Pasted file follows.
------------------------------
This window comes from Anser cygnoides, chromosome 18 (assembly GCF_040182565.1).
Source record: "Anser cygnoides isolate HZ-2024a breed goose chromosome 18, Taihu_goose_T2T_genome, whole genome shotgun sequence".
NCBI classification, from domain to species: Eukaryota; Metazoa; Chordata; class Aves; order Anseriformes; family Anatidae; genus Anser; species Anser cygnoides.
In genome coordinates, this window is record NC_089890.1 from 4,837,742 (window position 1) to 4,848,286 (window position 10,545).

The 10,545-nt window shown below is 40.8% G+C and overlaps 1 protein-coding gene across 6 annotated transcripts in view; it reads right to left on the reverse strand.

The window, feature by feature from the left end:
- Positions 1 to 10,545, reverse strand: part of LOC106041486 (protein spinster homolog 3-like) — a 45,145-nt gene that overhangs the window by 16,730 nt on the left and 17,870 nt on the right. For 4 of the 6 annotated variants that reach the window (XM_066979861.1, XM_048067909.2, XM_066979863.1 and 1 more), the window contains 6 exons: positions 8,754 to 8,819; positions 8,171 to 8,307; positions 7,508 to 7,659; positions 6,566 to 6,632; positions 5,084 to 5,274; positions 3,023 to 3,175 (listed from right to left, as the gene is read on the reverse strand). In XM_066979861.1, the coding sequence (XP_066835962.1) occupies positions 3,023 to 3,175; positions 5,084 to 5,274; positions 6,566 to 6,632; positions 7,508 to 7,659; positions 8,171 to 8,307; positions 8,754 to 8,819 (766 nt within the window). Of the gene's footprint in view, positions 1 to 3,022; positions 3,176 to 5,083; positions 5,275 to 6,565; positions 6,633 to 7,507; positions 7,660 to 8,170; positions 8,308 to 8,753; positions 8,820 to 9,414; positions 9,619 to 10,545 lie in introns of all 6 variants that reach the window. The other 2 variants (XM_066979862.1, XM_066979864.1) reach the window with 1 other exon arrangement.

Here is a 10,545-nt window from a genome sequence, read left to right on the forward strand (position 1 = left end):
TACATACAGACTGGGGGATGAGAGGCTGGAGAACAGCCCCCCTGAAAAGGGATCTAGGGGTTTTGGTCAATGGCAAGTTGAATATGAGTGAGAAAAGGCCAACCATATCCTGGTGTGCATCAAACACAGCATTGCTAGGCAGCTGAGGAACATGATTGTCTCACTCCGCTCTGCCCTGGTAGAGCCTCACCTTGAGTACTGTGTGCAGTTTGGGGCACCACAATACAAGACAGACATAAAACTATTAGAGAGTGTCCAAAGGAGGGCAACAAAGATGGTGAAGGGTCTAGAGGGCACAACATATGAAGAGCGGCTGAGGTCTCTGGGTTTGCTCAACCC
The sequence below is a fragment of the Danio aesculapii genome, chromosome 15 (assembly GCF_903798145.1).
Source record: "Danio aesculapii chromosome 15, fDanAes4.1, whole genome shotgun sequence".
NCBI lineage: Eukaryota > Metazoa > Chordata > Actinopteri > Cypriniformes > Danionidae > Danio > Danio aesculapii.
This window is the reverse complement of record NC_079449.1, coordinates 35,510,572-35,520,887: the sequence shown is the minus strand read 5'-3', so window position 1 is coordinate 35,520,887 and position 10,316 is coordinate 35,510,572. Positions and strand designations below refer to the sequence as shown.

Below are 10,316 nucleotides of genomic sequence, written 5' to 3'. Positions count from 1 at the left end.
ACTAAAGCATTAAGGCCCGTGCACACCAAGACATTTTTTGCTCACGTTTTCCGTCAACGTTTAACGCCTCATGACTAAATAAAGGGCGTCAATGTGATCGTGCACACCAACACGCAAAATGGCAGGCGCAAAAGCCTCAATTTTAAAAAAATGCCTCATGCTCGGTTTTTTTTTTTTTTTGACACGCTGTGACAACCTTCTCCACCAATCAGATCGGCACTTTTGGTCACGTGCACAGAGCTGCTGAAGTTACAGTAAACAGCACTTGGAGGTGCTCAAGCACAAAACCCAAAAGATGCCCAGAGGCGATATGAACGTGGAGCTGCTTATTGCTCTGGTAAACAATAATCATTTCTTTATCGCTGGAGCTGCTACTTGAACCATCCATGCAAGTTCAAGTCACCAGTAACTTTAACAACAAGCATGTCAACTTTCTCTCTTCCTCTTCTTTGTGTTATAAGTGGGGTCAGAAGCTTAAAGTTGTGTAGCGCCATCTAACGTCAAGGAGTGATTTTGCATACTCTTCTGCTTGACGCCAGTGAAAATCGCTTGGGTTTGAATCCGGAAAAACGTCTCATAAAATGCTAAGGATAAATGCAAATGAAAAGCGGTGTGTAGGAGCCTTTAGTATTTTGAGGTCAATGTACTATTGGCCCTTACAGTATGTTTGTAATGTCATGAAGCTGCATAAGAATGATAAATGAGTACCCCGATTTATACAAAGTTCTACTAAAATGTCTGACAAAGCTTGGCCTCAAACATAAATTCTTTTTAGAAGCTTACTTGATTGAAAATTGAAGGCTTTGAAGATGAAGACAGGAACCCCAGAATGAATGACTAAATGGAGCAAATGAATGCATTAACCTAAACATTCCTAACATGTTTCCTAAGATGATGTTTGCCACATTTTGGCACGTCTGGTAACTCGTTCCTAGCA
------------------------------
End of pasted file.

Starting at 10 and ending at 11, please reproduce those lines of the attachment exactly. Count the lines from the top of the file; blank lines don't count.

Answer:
The sequence below is a fragment of the Danio aesculapii genome, chromosome 15 (assembly GCF_903798145.1).
Source record: "Danio aesculapii chromosome 15, fDanAes4.1, whole genome shotgun sequence".